Criteria for setting remuneration

The Remuneration Authority Act requires the Authority to consider certain criteria when setting remuneration. It has additional criteria for MPs and elected local government members.

Criteria for setting remuneration

The Remuneration Authority Act 1977, ss.18, 18A requires the Authority to consider the following criteria when setting remuneration:

  • fair relativity with comparable positions;
  • the need to be fair to the individuals whose pay is being set, and to the taxpayer or ratepayer;
  • the requirements of the job;
  • the need to recruit and retain competent individuals; and
  • any prevailing adverse economic conditions (which may lead the Authority to set remuneration at a rate lower than might otherwise have been the case).

It does this by undertaking annual reviews linked to job evaluation.

Following the passage of the Remuneration Authority (Members of Parliament Remuneration) Amendment Act 2015 these criteria do not apply to MPs. 

Criteria used by the Authority in setting remuneration for MPs

Under the Remuneration Authority (Members of Parliament Remuneration) Amendment Act 2015 the only criteria which the Authority is required to consider in setting MPs’ remuneration are:

  • the Quarterly Employment Survey (QES) for the public sector average ordinary time weekly earnings for full-time equivalent employees, using the change for the average for the previous year to June, and

any changes in personal benefit or potential personal benefit arising through changes to entitlements under the Members of Parliament (Remuneration and Services) Act 2013. The Authority is required to take into account any prevailing adverse economic conditions when determining MPs’ allowance (but not salaries).

Criteria used by the Authority in setting remuneration for elected local authority members

The Authority sets the remuneration of elected local authority members on the basis of the criteria in the Remuneration Authority Act 1977, ss. 18, 18A:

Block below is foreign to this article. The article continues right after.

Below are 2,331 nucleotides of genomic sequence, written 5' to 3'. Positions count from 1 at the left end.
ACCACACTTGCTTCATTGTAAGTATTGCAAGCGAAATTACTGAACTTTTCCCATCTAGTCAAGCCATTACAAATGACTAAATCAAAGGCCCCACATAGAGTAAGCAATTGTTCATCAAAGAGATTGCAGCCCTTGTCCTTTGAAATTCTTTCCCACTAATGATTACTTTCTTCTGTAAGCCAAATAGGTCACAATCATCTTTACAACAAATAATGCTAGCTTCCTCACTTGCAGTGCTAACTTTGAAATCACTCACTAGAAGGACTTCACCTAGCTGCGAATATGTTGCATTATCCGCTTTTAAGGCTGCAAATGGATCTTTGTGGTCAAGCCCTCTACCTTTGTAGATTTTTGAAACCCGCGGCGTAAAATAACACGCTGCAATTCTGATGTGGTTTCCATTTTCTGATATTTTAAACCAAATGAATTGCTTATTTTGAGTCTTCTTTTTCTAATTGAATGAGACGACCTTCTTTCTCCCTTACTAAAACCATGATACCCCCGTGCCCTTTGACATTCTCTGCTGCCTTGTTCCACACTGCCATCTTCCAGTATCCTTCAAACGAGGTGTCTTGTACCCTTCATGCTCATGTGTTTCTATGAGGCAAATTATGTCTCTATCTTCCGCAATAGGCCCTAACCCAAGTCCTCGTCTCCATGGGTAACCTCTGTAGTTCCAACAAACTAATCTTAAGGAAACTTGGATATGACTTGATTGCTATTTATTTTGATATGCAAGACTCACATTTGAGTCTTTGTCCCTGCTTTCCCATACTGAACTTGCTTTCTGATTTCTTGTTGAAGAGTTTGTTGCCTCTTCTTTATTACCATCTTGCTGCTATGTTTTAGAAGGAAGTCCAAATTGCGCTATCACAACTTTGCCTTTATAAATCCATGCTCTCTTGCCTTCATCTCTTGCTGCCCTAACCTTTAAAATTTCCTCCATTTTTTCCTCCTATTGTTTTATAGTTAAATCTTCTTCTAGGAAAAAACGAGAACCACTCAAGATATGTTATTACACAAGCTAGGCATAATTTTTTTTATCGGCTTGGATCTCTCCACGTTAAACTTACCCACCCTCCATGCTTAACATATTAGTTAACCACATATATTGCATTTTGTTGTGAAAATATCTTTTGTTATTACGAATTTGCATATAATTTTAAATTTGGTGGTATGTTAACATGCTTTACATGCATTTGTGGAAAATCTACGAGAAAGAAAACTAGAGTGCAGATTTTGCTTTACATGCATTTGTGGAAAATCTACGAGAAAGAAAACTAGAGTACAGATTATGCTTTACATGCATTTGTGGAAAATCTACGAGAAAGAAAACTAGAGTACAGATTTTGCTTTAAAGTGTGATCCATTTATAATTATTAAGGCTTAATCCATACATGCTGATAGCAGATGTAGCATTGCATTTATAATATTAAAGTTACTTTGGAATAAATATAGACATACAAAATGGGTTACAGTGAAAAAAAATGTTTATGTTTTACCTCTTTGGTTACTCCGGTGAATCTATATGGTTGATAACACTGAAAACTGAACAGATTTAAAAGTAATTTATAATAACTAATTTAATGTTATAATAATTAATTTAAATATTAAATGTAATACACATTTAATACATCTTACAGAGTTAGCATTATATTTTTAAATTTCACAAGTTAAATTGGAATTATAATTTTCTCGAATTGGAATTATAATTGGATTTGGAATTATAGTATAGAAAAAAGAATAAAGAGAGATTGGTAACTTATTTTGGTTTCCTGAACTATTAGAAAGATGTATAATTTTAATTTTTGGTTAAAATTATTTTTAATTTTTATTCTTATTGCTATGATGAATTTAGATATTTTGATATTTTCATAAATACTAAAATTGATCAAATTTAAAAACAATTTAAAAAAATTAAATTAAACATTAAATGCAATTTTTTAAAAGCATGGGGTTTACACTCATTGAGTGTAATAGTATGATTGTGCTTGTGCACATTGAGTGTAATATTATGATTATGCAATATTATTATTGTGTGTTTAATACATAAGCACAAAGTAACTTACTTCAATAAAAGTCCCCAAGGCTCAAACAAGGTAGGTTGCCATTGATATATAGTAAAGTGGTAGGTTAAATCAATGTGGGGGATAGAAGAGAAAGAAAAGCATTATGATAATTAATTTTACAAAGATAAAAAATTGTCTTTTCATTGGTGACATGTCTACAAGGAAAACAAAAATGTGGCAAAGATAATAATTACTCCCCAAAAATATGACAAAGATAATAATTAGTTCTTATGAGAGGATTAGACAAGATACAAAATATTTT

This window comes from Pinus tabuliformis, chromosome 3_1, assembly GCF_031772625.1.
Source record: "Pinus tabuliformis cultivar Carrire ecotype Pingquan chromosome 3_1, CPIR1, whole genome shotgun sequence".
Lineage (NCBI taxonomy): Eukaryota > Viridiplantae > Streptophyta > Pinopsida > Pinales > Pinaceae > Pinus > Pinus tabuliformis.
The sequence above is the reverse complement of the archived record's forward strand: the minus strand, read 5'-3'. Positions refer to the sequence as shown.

• fair relativity with      comparable positions;
  • the need to be fair both to      the individuals whose pay is being set, and to ratepayers;
  • the requirements of the job;
  • the need to recruit and retain competent individuals; and
  • any prevailing adverse economic      conditions (which may lead the Authority to set remuneration at a rate      lower than might otherwise have been the case).

The Local Government Act 2002, clause 7 of Schedule 7 sets a further requirement on the Authority in setting pay for elected local authority members – the requirement to minimise the potential for certain types of remuneration to distort behaviour.

Annual reviews

The Authority reviews the remuneration of all positions every year with the exception of MPs whose pay is indexed to changes in public sector average earnings.  The Authority considers information from a range of sources in undertaking these reviews. This includes:

  • data collected by the State Services Commission through its annual survey of chief executive remuneration in the public service and wider state sector, and its monitoring of remuneration movements in the private sector;
  • trends and developments in remuneration in sectors relevant to those where the Authority sets remuneration. For example, movement in remuneration in the legal profession;
  • major changes, including legislative changes, in the role(s) concerned; and
  • the views of the individuals or groups concerned.

Performance

The Authority has no mandate to take account of performance in setting remuneration. The expectation is that the individuals appointed to the very senior roles where the Authority sets pay will perform at a high level.